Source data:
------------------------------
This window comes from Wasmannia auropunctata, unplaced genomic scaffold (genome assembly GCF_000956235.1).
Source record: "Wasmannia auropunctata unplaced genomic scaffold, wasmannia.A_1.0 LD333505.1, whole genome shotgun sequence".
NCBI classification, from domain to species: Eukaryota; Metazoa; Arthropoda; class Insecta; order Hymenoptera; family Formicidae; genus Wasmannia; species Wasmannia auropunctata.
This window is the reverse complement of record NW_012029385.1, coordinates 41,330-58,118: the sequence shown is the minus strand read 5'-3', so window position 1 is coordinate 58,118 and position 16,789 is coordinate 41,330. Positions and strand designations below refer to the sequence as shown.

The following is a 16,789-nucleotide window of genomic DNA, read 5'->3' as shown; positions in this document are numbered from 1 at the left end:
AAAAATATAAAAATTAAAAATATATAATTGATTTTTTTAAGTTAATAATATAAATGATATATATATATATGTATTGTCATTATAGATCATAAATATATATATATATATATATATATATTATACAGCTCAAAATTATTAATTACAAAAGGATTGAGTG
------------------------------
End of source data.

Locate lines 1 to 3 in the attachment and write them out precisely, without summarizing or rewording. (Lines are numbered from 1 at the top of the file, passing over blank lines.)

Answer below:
This window comes from Wasmannia auropunctata, unplaced genomic scaffold (genome assembly GCF_000956235.1).
Source record: "Wasmannia auropunctata unplaced genomic scaffold, wasmannia.A_1.0 LD333505.1, whole genome shotgun sequence".
NCBI classification, from domain to species: Eukaryota; Metazoa; Arthropoda; class Insecta; order Hymenoptera; family Formicidae; genus Wasmannia; species Wasmannia auropunctata.